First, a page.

VVA’s commitment to female veterans is reflected in the fact that many women have served in leadership roles in the organization. A former Army nurse who served in Vietnam, Mary Stout became the first woman to be elected National VVA President in 1989. In fact, she was the first woman veteran elected to head any congressionally chartered VSO. Many other women have served on VVA’s National Board as Officers and Directors, chaired national and local committees, and headed VVA state councils and local chapters.
On the national level women serve and contribute on all VVA national committees, while also working with lawmakers on Capitol Hill. They have written and delivered VVA national legislative testimony before the House and Senate. Additionally they reach out to other VSO women veteran representatives, nonprofit organizations, and women veteran groups.
The women of VVA move through all levels of our government, changing the landscape for women veterans at the federal, state, and local levels, and providing information to all these political representatives. They work in their communities. They help ensure that VVA’s message gets to all veterans.
The women of VVA have been presidential appointees, including Dr. Linda Schwartz, who was the Assistant Secretary of Policy and Planning for the VA. We have been appointed to Federal Department and Secretarial Advisory Committees, including the VA Advisory Committees on Women Veterans, Homeless Veterans, and Readjustment Counseling.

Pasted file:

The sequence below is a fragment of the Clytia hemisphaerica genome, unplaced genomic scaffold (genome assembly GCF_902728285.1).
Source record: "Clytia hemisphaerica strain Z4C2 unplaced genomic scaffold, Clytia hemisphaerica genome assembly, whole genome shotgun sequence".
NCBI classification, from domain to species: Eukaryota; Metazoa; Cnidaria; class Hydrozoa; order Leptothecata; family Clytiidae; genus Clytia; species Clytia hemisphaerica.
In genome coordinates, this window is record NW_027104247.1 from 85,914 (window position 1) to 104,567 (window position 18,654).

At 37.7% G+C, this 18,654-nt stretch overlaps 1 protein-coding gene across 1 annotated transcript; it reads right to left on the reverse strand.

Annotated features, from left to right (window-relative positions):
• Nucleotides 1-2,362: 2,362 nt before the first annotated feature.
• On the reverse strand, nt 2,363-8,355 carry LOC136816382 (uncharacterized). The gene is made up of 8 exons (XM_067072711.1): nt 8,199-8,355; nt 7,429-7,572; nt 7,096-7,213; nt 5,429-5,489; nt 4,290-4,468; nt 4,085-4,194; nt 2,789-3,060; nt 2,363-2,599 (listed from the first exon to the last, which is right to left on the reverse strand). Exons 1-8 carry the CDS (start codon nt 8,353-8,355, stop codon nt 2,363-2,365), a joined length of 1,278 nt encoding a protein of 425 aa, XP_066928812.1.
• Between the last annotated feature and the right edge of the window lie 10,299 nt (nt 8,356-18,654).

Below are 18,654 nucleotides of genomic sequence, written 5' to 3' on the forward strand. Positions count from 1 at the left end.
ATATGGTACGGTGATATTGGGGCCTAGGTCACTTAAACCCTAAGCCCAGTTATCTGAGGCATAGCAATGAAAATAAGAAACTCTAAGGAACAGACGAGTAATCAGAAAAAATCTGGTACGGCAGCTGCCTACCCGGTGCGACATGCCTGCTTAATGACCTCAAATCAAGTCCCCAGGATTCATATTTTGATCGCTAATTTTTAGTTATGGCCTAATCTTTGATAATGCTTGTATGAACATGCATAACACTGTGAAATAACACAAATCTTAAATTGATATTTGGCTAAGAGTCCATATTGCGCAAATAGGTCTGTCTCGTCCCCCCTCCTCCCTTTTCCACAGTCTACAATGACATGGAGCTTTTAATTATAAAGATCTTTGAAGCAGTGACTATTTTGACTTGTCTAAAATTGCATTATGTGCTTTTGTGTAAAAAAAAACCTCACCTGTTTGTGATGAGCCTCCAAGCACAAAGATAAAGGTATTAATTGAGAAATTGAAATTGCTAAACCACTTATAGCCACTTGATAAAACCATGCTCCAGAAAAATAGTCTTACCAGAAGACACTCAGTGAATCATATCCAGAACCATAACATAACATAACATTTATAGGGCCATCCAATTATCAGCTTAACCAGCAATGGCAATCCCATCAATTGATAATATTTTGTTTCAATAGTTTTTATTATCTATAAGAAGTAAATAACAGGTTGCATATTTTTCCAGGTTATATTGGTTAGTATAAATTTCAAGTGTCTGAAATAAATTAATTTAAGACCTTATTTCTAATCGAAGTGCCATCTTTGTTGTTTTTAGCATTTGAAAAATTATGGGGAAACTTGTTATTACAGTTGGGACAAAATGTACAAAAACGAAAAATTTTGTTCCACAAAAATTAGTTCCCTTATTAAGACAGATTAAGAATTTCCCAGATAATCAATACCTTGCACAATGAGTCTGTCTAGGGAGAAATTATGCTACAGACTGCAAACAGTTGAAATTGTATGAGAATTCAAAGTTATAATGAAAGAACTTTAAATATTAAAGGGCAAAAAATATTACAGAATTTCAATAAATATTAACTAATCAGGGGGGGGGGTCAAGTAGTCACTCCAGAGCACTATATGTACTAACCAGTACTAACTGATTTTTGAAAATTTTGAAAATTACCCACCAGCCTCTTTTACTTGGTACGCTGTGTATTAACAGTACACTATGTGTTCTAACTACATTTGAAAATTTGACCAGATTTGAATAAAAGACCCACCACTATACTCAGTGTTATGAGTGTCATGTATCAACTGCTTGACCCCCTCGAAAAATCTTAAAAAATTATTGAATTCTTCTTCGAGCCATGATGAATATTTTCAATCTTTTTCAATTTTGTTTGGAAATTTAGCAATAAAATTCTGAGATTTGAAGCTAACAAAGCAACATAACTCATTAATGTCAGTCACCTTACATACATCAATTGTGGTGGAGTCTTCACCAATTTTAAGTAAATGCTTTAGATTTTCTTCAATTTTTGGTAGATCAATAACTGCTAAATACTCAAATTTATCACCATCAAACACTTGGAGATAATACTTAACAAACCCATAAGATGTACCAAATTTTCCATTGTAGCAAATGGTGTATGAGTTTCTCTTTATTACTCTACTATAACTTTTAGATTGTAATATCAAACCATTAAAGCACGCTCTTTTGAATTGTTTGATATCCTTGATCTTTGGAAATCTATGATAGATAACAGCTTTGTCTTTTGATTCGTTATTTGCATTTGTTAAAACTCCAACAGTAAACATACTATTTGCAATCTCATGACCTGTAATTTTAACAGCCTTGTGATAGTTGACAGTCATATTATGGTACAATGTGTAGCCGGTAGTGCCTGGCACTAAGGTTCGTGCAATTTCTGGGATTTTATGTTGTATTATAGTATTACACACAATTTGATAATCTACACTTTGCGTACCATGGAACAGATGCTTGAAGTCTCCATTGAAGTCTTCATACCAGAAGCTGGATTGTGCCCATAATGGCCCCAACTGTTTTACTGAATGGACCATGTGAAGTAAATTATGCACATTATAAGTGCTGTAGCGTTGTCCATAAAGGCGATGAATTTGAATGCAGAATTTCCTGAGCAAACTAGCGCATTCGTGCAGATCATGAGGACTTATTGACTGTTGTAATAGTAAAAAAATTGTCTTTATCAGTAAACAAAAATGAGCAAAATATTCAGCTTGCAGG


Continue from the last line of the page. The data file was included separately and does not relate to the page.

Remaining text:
It’s not difficult to identify the women of VVA. Just look around your chapters, your state councils, the National Board, and committees. We really are everywhere. Though the field is far too large to list all who have given their effort, energy, expertise, and experience, I would like to recognize a few who touched my life and brought me along on this life-altering experience. In addition to Lynda Van Devanter and Mary Stout, these women began as my mentors and then moved to be my sisters-in-arms: Lily Adams, Lee Ann Combs, Leslie Feldstein, Martha Green, Joan Furey, Sara McVicker, Sandy Miller, Jill Mishkell, Cheryl “Nikki” Nicole, Linda Schwartz, and Sandie Wilson.